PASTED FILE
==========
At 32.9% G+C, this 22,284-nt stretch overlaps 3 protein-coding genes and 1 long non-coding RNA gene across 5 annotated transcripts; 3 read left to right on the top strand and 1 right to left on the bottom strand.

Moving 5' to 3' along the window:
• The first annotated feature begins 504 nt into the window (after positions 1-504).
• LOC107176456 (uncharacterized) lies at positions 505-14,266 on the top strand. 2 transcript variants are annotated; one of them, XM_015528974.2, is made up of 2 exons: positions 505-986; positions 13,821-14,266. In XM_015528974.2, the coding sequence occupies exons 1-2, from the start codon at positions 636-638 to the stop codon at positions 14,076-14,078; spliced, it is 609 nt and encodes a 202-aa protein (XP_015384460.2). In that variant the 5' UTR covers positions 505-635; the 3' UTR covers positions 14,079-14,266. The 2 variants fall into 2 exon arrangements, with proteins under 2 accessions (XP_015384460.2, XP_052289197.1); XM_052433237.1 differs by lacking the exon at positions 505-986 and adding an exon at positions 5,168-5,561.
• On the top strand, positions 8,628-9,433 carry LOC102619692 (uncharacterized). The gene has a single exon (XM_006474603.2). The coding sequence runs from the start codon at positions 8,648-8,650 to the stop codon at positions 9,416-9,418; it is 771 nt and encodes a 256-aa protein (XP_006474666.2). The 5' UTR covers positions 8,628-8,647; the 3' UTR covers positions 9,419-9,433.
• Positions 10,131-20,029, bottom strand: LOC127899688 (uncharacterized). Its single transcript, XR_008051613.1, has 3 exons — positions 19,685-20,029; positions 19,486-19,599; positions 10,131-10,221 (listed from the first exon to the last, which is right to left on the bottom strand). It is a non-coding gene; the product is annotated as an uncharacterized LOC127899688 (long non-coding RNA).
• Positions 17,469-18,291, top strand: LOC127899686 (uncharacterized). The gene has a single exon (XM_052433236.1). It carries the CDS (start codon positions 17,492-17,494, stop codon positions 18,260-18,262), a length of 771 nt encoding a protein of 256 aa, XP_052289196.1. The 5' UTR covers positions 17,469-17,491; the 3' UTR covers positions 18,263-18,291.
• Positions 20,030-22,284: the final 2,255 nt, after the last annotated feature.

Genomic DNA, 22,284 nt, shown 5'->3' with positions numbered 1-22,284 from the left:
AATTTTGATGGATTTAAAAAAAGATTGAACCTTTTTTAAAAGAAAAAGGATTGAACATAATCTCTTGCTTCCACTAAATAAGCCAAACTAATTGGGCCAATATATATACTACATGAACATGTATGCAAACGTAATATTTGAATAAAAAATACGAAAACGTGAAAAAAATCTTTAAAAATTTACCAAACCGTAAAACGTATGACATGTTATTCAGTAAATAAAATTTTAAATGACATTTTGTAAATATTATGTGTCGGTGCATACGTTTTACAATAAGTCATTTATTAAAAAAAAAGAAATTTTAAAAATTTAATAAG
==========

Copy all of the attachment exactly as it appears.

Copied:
At 32.9% G+C, this 22,284-nt stretch overlaps 3 protein-coding genes and 1 long non-coding RNA gene across 5 annotated transcripts; 3 read left to right on the top strand and 1 right to left on the bottom strand.

Moving 5' to 3' along the window:
• The first annotated feature begins 504 nt into the window (after positions 1-504).
• LOC107176456 (uncharacterized) lies at positions 505-14,266 on the top strand. 2 transcript variants are annotated; one of them, XM_015528974.2, is made up of 2 exons: positions 505-986; positions 13,821-14,266. In XM_015528974.2, the coding sequence occupies exons 1-2, from the start codon at positions 636-638 to the stop codon at positions 14,076-14,078; spliced, it is 609 nt and encodes a 202-aa protein (XP_015384460.2). In that variant the 5' UTR covers positions 505-635; the 3' UTR covers positions 14,079-14,266. The 2 variants fall into 2 exon arrangements, with proteins under 2 accessions (XP_015384460.2, XP_052289197.1); XM_052433237.1 differs by lacking the exon at positions 505-986 and adding an exon at positions 5,168-5,561.
• On the top strand, positions 8,628-9,433 carry LOC102619692 (uncharacterized). The gene has a single exon (XM_006474603.2). The coding sequence runs from the start codon at positions 8,648-8,650 to the stop codon at positions 9,416-9,418; it is 771 nt and encodes a 256-aa protein (XP_006474666.2). The 5' UTR covers positions 8,628-8,647; the 3' UTR covers positions 9,419-9,433.
• Positions 10,131-20,029, bottom strand: LOC127899688 (uncharacterized). Its single transcript, XR_008051613.1, has 3 exons — positions 19,685-20,029; positions 19,486-19,599; positions 10,131-10,221 (listed from the first exon to the last, which is right to left on the bottom strand). It is a non-coding gene; the product is annotated as an uncharacterized LOC127899688 (long non-coding RNA).
• Positions 17,469-18,291, top strand: LOC127899686 (uncharacterized). The gene has a single exon (XM_052433236.1). It carries the CDS (start codon positions 17,492-17,494, stop codon positions 18,260-18,262), a length of 771 nt encoding a protein of 256 aa, XP_052289196.1. The 5' UTR covers positions 17,469-17,491; the 3' UTR covers positions 18,263-18,291.
• Positions 20,030-22,284: the final 2,255 nt, after the last annotated feature.

Genomic DNA, 22,284 nt, shown 5'->3' with positions numbered 1-22,284 from the left:
AATTTTGATGGATTTAAAAAAAGATTGAACCTTTTTTAAAAGAAAAAGGATTGAACATAATCTCTTGCTTCCACTAAATAAGCCAAACTAATTGGGCCAATATATATACTACATGAACATGTATGCAAACGTAATATTTGAATAAAAAATACGAAAACGTGAAAAAAATCTTTAAAAATTTACCAAACCGTAAAACGTATGACATGTTATTCAGTAAATAAAATTTTAAATGACATTTTGTAAATATTATGTGTCGGTGCATACGTTTTACAATAAGTCATTTATTAAAAAAAAAGAAATTTTAAAAATTTAATAAG